Devil Worship and Catholicism in Bolivia
By “Awake!” correspondent in Bolivia
EL TIO, the Spanish-speaking miners call him. “Uncle” in English. But in either language the one meant is the Devil.
The most notable thing related to this one called El Tío by the people in and around the lofty mining city of Oruro, Bolivia, is the way he is rendered worship by persons professing the Catholic religion. There is even a “Devil Carnival” celebrated here each year on the weekend before the Lenten season.
How did it all get started? And how did this Devil worship get adopted into the regional Catholicism of these Bolivians?
Ancient Indian Legend
The city of Oruro draws its name from the Urus, an Indian tribe living in that area when the Spanish conquistadores entered South America. Besides the sun, moon, stars and earth, the Urus worshiped a god called Huari (also known as Supay to Quechua-speaking Bolivians), the god of the underworld and of the mineral wealth found in his subterranean domain.
One Uru legend tells of Huari’s determination to punish them for having abandoned the bad way of life this underworld god symbolized. A mighty serpent, an enormous lizard, a monstrous frog, and a horde of ants were marshaled by Huari and converged on the peaceful Indian tribe from different directions. Then, at the critical moment, the legend says, a beautiful Ñusta (young virgin) appeared to save the Urus, defeating Huari’s motley forces and driving him underground.
Amalgamation with Catholicism
Where, then, does Catholicism enter the picture? It came in with the invading Spaniards and the forced conversion of the Indians to the Catholic faith. But the old legends and worship continued. Ñusta became known as the “Virgin of Socavón,” the patroness of all miners. She supposedly protected them when they went below ground to mine tin and other metals, thereby coming within the reach of the underworld god Huari. For added protection, however, the miners make regular offerings to Huari (now called El Tío), especially on the first Friday of every month.
Showing the merging of Devil worship with Catholicism, an article in La Patria (February 8, 1970) says: “In America the peninsular clergy [those coming from Spain], faced with the impossibility of rooting out the original religion, ended up by permitting the Urus to continue worshiping Supay [or Huari] in the interior of the mines . . . and ‘cover the Indian beliefs with a Catholic varnish’ in the words of Ambrossetti.”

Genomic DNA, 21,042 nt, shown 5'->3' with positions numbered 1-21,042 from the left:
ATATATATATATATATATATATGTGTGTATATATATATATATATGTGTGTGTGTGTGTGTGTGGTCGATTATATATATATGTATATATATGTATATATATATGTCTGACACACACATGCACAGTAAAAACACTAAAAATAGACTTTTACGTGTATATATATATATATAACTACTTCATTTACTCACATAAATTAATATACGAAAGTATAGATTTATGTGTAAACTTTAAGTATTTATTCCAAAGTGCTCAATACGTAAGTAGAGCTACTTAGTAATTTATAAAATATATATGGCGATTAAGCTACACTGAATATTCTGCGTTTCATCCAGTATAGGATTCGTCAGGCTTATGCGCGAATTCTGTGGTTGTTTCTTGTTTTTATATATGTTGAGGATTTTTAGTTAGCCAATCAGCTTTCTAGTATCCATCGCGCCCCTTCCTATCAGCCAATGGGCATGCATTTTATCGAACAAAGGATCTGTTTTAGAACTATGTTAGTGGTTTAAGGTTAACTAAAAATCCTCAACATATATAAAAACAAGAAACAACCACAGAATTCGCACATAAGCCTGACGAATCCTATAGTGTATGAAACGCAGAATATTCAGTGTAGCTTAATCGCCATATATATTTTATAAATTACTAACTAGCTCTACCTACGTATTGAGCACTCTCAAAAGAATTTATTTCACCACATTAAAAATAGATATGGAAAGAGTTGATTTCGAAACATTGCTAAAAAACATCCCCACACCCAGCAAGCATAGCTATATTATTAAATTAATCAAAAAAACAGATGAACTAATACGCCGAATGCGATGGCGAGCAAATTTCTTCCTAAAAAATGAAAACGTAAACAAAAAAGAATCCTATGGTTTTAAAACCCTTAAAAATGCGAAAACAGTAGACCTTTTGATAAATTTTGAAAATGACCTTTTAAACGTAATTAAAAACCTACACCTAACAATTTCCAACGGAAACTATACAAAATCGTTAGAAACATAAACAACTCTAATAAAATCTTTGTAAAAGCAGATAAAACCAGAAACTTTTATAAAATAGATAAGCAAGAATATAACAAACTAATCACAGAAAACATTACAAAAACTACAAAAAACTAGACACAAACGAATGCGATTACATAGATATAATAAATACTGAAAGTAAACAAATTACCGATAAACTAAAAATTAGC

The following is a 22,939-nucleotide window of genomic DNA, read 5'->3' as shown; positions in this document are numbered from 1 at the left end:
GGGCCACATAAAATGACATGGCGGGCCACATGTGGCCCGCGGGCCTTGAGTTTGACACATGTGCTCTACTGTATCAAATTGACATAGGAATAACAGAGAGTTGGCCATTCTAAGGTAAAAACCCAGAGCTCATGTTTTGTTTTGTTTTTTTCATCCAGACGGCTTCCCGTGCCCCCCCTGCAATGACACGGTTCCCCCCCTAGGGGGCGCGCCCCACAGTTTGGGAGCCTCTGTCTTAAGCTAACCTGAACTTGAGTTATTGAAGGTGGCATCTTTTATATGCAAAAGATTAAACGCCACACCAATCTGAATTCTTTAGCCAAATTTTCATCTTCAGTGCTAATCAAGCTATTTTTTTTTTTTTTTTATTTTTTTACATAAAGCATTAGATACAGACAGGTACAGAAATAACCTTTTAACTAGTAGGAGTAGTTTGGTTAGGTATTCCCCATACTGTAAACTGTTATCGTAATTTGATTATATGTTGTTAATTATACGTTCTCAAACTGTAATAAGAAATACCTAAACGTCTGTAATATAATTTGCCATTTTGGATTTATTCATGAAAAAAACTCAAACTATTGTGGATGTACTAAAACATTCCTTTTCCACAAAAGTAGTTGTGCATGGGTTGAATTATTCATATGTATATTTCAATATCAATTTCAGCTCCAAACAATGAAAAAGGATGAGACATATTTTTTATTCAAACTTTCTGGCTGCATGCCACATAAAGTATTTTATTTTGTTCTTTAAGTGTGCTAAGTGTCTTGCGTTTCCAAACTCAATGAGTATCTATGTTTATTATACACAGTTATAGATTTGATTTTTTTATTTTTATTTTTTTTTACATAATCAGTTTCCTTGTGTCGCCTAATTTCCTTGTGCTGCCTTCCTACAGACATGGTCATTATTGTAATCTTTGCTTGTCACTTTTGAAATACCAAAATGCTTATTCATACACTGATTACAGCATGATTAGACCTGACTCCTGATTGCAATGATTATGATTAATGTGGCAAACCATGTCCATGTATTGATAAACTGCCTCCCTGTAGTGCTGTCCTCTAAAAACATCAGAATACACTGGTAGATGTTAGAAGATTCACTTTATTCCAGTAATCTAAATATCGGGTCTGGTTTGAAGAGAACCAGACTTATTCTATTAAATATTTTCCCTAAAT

Dr. Augusto Beltrán H., an authority on carnival customs of Oruro, compares them with those of pagan Roman feasts to such gods as Saturn and says that “the god of the Roman Carnival has been replaced here by Lucifer, the Huari of the Urus or the Supay of the Quechua Indian.”
But, at Oruro, Lucifer (the Devil) is brought into collaboration with the Virgin in that the offerings made to Huari (El Tío) become offerings made to her. As the article in La Patria goes on to say: “. . . the ‘offerings’ . . . of gold and silver extracted from the domain of the underworld [are carried by] the Devils [men in devil costumes] to the Plaza of Socavón where the temple named for the Virgin is raised. Silverware and gold and silver jewels are put on hundreds of arches . . . under which processions, led by priests and followed by devils with Lucifer as guide, will pass.”
Miners’ Search for Security
Life is not easy for Oruro’s miners. Rising at five in the morning, many have only bread and coffee before heading for their hard labor in the mines. Some chew coca leaves (containing the drug cocaine) so as to deaden their hunger pangs and keep them from feeling the chill. Their strenuous work goes on for eight to twelve hours, with time out at noon for a simple but hot meal sent to the mines by their wives. Lest life become any more difficult, many feel bound to follow the superstitious customs their ancestors have passed on to them, including devotion to El Tío.
Besides the special Carnival offerings, the Catholic miners periodically take along to the mines offerings for El Tío—perhaps some alcohol, narcotic coca leaves or cigarettes. If a bad accident occurs in the mines, they may try to placate El Tío by sacrificing a llama or two inside the mine and sprinkling the blood around.
How strange many of these practices would seem to Catholics in New York, Paris or Munich! Yet they are typical of the practice of accommodating Catholicism to pagan practices to make it easier to draw the native population under the yoke of the Church. Very different indeed from the principle emphatically set out by the apostle Paul, who said: “What sharing does light have with darkness? Further, what harmony is there between Christ and Belial [the Devil]?”—2 Cor. 6:14, 15.
Despite their devotion to the Virgin of Socavón, along with that rendered El Tío, religion has small influence on the daily lives of most of the miners. The influence of the Church is steadily waning as more and more of the miners, finding no genuine comfort or hope, turn away to political groups and to Communism, vainly searching for something better.
Happily, many are hearing the good news of something truly better, as they receive information about the pure worship of the true God taught in the Bible. Through free Bible studies conducted in their homes by Jehovah’s witnesses many are learning ‘the truth that makes one free’ (John 8:31, 32), becoming liberated from enslaving customs and superstitious fears. Rather than trusting in political promises, they are placing wholehearted trust in God’s kingdom as the one government sure to bring better conditions.